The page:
We’d also talked as family about actually leaving in an evacuation and where we’d meet up if we were ever separated. We did just that, at the gas station at the bottom of the hill. Once we were out of town, safely, we were able to stop and talk about our next move. We knew where we could go and find a hotel. One regret is that I did not call ahead to make a reservation. If you have time, do that. My other regret was that the hotel we stayed in for two days did not really fit our needs. If I had to do it again, I’d like a room with a refrigerator and/or a microwave. That would have saved us going out to eat and would have given us a place to keep milk cold for our son. As part of your emergency plan, find out what hotels in your area offer, and keep a list in your grab-and-go-kit.

I also mentioned that my husband had been prompted to fill our gas tanks up the day before the fire even started. This saved us time. We would have been ok, had we not filled up the day before, but again, you never know the situation that will be present if you are forced to evacuate. Don’t get caught unprepared! If you live in an area that is prone to disaster or frequent evacuations (Florida and hurricanes come to mind), be ready to go, have your gas tank full, so that if you are caught in traffic you won’t be stranded.

We called our home and visiting teaching families before we left and found out where they were going. We also told them where we were going. Our ward is very tech savy and connected thru social media and email. Thankfully we had internet access all the places we ended up staying. That might not always be the case though, and cell phone lines could be down – know how to get in contact with people the old fashioned way. I’ll repeat again, if you do not know your home and/or visiting teaching families, change that today. They should feel comfortable calling you in any sort of crisis. Get rid of your excuses, and just do it.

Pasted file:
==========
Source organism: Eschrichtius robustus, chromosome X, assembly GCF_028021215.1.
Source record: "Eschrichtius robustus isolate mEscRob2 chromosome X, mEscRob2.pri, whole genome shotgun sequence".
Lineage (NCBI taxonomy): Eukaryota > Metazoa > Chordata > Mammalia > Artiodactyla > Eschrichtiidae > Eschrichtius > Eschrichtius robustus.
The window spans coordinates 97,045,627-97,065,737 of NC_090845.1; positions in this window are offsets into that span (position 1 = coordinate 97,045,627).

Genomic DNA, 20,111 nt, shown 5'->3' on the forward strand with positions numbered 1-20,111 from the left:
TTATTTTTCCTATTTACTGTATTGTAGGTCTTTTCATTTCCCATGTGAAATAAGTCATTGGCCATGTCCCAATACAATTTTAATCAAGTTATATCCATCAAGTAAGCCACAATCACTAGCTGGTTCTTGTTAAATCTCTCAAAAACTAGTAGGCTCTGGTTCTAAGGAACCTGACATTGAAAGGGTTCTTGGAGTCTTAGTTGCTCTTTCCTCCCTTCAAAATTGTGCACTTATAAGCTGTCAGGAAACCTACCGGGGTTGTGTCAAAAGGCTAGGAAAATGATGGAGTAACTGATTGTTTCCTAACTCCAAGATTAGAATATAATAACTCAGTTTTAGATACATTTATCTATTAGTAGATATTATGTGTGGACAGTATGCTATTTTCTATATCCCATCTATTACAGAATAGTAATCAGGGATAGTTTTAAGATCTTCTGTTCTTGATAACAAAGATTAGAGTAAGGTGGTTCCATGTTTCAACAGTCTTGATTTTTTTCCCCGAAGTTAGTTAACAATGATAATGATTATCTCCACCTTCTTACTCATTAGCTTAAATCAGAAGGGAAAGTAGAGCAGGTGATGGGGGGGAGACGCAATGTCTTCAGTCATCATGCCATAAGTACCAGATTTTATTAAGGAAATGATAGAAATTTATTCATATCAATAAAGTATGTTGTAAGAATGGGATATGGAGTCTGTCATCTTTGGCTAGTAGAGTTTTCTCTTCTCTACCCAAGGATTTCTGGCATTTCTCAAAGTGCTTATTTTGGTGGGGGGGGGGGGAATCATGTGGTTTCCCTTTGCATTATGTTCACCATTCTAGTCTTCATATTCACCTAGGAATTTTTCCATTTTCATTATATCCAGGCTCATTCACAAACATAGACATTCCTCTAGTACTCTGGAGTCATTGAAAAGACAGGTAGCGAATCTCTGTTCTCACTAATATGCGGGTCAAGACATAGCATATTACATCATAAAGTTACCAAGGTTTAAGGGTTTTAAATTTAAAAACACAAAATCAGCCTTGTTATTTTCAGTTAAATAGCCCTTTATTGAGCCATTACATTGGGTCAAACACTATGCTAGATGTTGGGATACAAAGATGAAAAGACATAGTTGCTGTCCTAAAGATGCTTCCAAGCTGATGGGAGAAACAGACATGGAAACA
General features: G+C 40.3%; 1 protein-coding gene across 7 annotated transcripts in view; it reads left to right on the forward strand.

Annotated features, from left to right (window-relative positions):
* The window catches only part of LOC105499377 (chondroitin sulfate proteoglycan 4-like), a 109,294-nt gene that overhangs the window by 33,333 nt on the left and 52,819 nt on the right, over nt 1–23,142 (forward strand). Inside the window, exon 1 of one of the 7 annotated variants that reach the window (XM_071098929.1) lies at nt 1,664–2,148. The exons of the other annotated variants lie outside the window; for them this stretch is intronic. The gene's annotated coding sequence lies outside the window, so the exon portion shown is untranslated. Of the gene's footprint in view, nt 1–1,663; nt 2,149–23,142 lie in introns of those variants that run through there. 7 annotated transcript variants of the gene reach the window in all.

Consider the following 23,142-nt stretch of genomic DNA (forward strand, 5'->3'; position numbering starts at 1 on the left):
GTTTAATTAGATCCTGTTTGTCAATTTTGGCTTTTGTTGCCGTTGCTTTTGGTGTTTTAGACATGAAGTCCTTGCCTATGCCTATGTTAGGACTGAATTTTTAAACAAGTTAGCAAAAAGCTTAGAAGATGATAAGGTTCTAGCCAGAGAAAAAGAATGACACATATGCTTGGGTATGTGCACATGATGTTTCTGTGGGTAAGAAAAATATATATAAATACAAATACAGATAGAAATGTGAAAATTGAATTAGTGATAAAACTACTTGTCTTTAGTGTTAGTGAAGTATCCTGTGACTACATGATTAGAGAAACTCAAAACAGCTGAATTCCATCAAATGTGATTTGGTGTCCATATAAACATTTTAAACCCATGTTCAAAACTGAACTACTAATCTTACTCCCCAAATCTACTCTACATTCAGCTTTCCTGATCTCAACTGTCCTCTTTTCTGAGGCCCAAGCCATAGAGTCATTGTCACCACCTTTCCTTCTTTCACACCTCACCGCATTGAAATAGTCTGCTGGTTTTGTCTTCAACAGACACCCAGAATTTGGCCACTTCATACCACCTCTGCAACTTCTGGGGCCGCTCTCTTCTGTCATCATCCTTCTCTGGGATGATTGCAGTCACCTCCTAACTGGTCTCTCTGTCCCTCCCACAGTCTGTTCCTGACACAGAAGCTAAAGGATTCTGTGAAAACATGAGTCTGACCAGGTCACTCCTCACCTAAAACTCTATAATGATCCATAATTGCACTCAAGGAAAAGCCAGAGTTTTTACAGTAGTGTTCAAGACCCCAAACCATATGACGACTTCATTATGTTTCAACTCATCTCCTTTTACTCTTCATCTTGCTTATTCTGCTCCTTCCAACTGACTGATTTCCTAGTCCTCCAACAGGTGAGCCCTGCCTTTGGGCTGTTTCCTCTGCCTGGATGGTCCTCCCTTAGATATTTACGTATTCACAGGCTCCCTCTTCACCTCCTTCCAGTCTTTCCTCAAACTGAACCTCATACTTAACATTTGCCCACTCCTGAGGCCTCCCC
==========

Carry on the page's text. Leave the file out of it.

A few months ago, I also created a profile on our ward website thru LDS.org. Not everyone in the ward had done that however. Like I mentioned, the ward list was useless, and had everyone had an updated profile on LDS.org it would have been even better. Another bonus to having an updated profile is that your ward and stake leaders can email ward members thru LDS.org. It was nice to get updates from the Stake President and our Bishop.

The things we could have done better:

Oh that darned 72-hour kit! I always had good intentions of getting those made, I always have. But my excuses have always gotten in the way. I have to admit, it’s a bit daunting as well, and that is perhaps my biggest excuse. However, I need to just do it. We evacuated to Santa Fe, where there were stores and places to shop. But what if we had evacuated to a shelter? It would have been nice to have some food on hand. We were able to grab some food items on the way out, but as I shopped the first day of the evacuation, I bought things I knew I had already in my cupboards at home. I felt a bit stupid having to repurchase things.

Money. We had no cash on hand when we left our home on Sunday night. We also had a pretty low balance in our household bank account as well. Thankfully we evacuated near by a branch of our bank. But I kept wishing I’d had some cash in hand till we got to our bank the next morning though. Keep cash in small bills (think 1’s and 5’s) in your grab-and-go or 72 hour kits. If power goes out, or you are in strange place your ATM card might not work.